The title on the cover of the August 2021 edition of Nature magazine—”High and Rising: Satellite images reveal an increasing number of people and places exposed to floods“—gives a sense of what scientists at Cloud to Street spend their days studying: the far-reaching global impact of floods.

By harnessing the power of global satellites, AI and community intelligence, Cloud to Street tracks worldwide floods in near real time and remotely analyzes local flood exposure “for virtually any pixel on Earth without using ground equipment,” according to Cloud to Street CEO Bessie Schwarz.

“By going not from the ground up but from the cloud down,” Cloud to Street overcomes some of the limitations of existing flood models, which can totally miss flooding incidents in some regions, she said.

The research featured in Nature found that the total population in locations with satellite-observed inundation grew by 58-86 million from 2000 to 2015. That means that the proportion of the global population exposed to floods has grown by 24 percent globally since the turn of the century.

The starting point for the research was a database of more than 3,000 large flood events derived from news media reports—the Dartmouth Flood Observatory database. Using satellite information, Cloud to Street developed a Global Flood Database, systematically mapping the maximum observed surface-water extent during 913 of the DFO-documented large flood events from 2000-2018.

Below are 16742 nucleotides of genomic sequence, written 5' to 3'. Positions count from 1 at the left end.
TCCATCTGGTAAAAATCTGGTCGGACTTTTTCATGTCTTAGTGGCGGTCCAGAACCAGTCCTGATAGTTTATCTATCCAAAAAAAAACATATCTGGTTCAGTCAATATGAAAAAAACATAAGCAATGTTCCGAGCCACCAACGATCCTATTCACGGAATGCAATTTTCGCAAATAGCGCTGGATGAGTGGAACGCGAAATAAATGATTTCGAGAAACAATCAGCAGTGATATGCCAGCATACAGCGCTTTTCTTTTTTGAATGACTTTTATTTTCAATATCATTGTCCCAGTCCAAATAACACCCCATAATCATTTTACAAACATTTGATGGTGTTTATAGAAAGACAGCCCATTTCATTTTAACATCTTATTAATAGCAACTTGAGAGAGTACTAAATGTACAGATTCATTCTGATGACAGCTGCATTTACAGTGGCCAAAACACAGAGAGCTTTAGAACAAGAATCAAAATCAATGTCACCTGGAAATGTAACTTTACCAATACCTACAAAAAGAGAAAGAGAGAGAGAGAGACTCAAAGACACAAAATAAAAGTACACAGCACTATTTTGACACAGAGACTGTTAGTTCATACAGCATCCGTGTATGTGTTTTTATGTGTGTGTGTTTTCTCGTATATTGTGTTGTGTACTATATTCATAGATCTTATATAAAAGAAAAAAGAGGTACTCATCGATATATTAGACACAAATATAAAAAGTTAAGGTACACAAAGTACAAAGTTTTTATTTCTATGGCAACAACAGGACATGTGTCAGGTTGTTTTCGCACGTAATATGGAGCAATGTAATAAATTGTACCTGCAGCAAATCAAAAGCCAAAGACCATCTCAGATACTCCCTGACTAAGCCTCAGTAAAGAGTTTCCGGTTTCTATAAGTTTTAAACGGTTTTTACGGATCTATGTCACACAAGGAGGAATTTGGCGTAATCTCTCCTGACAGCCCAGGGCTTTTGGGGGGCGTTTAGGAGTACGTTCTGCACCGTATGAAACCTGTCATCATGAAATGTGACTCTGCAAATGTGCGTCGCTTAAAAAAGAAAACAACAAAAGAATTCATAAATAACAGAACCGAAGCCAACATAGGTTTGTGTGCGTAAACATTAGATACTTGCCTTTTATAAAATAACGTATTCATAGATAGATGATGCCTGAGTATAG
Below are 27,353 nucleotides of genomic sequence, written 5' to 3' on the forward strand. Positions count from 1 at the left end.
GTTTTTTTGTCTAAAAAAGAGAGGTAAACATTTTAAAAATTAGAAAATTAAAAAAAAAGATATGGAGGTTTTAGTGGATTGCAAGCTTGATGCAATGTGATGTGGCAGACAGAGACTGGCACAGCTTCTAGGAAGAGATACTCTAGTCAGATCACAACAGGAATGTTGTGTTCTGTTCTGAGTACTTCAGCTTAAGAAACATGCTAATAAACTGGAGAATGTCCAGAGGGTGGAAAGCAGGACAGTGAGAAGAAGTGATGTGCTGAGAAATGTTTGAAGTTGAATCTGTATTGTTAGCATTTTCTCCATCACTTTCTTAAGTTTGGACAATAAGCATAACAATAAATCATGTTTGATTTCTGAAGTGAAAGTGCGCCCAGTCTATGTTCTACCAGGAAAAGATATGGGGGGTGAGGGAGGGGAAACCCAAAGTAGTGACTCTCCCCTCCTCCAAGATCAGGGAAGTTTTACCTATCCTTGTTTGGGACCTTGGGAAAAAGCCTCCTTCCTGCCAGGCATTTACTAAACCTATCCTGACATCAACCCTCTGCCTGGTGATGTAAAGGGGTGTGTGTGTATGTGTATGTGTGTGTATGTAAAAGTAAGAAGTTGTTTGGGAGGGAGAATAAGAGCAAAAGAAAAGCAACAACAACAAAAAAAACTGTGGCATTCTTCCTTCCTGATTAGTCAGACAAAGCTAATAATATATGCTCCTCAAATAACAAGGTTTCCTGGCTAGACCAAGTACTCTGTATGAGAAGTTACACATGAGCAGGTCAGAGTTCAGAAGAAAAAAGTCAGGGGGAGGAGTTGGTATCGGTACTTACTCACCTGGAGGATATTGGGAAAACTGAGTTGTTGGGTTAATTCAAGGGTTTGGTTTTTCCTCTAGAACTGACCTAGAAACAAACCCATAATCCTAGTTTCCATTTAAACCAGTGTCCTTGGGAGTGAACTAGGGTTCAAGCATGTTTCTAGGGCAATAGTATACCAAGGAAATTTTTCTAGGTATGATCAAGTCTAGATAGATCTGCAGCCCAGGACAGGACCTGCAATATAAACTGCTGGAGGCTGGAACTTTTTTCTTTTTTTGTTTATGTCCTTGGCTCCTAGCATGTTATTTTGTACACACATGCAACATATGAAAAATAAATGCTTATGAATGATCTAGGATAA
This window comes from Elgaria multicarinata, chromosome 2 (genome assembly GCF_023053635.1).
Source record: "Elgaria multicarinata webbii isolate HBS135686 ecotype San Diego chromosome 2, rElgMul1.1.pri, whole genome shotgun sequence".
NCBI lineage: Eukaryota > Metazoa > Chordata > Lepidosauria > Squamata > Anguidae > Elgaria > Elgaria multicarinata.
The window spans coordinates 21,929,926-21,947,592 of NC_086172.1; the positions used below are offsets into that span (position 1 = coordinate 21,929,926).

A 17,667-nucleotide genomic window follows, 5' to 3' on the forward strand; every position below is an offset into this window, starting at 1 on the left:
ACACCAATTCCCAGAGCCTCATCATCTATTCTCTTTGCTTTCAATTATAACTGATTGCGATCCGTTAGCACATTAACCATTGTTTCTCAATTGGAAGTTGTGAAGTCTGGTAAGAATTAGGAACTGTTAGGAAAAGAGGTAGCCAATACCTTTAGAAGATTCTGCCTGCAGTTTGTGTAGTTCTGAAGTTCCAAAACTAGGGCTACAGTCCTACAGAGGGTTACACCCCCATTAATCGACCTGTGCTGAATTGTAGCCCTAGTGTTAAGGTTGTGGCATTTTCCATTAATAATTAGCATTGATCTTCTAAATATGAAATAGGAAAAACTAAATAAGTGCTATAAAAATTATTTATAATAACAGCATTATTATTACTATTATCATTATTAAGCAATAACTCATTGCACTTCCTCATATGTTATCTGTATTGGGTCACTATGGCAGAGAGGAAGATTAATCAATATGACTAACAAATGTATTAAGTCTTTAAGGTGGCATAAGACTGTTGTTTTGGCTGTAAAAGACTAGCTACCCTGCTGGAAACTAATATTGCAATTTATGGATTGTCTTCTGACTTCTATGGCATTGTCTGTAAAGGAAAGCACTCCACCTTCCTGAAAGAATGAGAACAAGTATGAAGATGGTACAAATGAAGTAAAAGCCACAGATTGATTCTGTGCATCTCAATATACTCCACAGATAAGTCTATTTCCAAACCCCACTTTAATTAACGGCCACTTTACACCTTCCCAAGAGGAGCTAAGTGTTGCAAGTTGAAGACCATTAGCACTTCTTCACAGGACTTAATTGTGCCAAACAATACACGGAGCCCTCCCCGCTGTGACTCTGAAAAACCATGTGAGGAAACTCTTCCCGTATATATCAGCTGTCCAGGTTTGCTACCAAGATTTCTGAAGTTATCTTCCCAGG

The total inundation area from these events was over 2.2 million square kilometers, directly impacting 255-290 million people.

Among other findings:

  • The proportion of the population exposed to floods increased in 70 countries, across all continents. This finding is in contrast to previous studies that report increases in only 22 or 55 countries, concentrated in sub-Saharan Africa and Asia.
  • The satellite data also uncovered previously unidentified increases in flood exposure in Southern Asia, Southern Latin America and the Middle East.
  • By 2030, climate and demographic change will add 25 new countries to the 32 already experiencing increasing floods.

According to the researchers, even their results may underestimate the extent of global flooding and exposed populations. They note the limitations of MODIS (Moderate Resolution Imaging Spectroradiometer) instruments on board the NASA satellites relied on for the research. With images taken twice daily at 250-meter resolution, urban and short-duration floods are underrepresented in the Global Flood Database.

Related article: Seeing Through Clouds: Why Now Is the Time for Geospatial Technology in Insurance

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